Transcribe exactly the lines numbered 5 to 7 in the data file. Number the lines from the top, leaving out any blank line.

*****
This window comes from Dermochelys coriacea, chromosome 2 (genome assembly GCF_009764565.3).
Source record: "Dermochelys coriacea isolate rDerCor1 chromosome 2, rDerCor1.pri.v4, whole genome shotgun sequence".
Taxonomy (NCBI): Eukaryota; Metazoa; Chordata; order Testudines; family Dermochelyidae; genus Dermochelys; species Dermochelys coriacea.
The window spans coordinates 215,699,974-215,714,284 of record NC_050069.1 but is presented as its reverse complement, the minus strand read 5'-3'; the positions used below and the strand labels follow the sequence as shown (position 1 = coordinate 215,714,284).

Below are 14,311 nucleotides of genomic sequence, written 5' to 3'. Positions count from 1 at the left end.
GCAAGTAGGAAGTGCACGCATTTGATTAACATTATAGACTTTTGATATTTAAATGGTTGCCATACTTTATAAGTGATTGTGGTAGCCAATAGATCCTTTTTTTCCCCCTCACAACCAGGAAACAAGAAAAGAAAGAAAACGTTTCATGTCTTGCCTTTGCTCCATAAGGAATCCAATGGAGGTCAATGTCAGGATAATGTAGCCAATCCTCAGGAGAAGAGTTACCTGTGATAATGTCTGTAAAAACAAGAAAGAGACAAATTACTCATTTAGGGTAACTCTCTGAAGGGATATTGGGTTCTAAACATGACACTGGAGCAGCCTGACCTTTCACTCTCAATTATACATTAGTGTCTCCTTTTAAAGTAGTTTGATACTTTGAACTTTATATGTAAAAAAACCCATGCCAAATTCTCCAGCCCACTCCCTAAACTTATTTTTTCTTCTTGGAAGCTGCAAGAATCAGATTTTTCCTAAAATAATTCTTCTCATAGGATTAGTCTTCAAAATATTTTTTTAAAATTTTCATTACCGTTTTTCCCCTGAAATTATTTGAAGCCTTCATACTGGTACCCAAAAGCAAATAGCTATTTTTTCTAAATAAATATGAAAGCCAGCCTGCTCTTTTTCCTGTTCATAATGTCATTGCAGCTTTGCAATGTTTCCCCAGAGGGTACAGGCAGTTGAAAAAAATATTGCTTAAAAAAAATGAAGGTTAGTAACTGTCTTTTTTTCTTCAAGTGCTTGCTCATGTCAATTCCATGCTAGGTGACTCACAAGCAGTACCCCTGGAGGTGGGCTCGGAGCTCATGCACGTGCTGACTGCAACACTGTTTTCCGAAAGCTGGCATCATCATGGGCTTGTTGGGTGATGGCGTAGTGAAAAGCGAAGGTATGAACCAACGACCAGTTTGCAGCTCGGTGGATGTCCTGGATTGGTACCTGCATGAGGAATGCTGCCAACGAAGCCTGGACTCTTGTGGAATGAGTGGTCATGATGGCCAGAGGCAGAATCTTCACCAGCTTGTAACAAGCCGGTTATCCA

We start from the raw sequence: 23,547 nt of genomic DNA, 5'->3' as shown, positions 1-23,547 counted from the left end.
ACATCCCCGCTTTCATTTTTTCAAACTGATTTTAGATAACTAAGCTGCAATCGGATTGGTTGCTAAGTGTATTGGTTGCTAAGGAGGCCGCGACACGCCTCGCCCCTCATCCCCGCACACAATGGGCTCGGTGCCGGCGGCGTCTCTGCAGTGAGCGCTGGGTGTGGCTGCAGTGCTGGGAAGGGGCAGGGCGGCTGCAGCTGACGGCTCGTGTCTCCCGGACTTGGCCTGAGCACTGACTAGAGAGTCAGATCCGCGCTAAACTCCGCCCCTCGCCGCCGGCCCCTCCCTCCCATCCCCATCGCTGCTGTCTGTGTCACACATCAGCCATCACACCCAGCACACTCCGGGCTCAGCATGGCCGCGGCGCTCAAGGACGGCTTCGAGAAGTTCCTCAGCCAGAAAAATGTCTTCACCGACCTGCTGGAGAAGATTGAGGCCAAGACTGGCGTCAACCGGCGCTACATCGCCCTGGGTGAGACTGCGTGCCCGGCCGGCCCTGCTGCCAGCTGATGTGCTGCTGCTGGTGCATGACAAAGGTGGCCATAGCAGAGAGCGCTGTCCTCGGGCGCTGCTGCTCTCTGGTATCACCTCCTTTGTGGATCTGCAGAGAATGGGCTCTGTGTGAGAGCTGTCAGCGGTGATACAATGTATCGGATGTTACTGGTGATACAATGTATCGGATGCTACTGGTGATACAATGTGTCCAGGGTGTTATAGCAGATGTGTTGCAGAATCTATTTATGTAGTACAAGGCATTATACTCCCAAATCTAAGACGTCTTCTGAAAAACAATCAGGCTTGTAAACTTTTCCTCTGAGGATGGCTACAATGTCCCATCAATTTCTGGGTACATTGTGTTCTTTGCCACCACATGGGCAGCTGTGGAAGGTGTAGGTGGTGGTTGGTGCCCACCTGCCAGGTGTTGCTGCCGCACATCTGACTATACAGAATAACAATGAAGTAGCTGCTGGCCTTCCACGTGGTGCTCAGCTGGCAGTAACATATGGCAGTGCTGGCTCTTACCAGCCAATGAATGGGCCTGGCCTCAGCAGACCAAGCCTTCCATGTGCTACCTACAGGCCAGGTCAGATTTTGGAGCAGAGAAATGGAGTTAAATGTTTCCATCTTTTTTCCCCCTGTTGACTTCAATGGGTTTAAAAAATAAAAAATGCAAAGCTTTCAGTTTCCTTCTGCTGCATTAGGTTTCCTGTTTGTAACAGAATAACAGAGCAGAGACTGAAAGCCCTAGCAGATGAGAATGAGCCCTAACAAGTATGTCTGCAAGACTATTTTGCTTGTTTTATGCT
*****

Below are 14,311 nucleotides of genomic sequence, written 5' to 3'. Positions count from 1 at the left end.
GCAAGTAGGAAGTGCACGCATTTGATTAACATTATAGACTTTTGATATTTAAATGGTTGCCATACTTTATAAGTGATTGTGGTAGCCAATAGATCCTTTTTTTCCCCCTCACAACCAGGAAACAAGAAAAGAAAGAAAACGTTTCATGTCTTGCCTTTGCTCCATAAGGAATCCAATGGAGGTCAATGTCAGGATAATGTAGCCAATCCTCAGGAGAAGAGTTACCTGTGATAATGTCTGTAAAAACAAGAAAGAGACAAATTACTCATTTAGGGTAACTCTCTGAAGGGATATTGGGTTCTAAACATGACACTGGAGCAGCCTGACCTTTCACTCTCAATTATACATTAGTGTCTCCTTTTAAAGTAGTTTGATACTTTGAACTTTATATGTAAAAAAACCCATGCCAAATTCTCCAGCCCACTCCCTAAACTTATTTTTTCTTCTTGGAAGCTGCAAGAATCAGATTTTTCCTAAAATAATTCTTCTCATAGGATTAGTCTTCAAAATATTTTTTTAAAATTTTCATTACCGTTTTTCCCCTGAAATTATTTGAAGCCTTCATACTGGTACCCAAAAGCAAATAGCTATTTTTTCTAAATAAATATGAAAGCCAGCCTGCTCTTTTTCCTGTTCATAATGTCATTGCAGCTTTGCAATGTTTCCCCAGAGGGTACAGGCAGTTGAAAAAAATATTGCTTAAAAAAAATGAAGGTTAGTAACTGTCTTTTTTTCTTCAAGTGCTTGCTCATGTCAATTCCATGCTAGGTGACTCACAAGCAGTACCCCTGGAGGTGGGCTCGGAGCTCATGCACGTGCTGACTGCAACACTGTTTTCCGAAAGCTGGCATCATCATGGGCTTGTTGGGTGATGGCGTAGTGAAAAGCGAAGGTATGAACCAACGACCAGTTTGCAGCTCGGTGGATGTCCTGGATTGGTACCTGCATGAGGAATGCTGCCAACGAAGCCTGGACTCTTGTGGAATGAGTGGTCATGATGGCCAGAGGCAGAATCTTCACCAGCTTGTAACAAGCCGGTTATCCA

We start from the raw sequence: 23,547 nt of genomic DNA, 5'->3' as shown, positions 1-23,547 counted from the left end.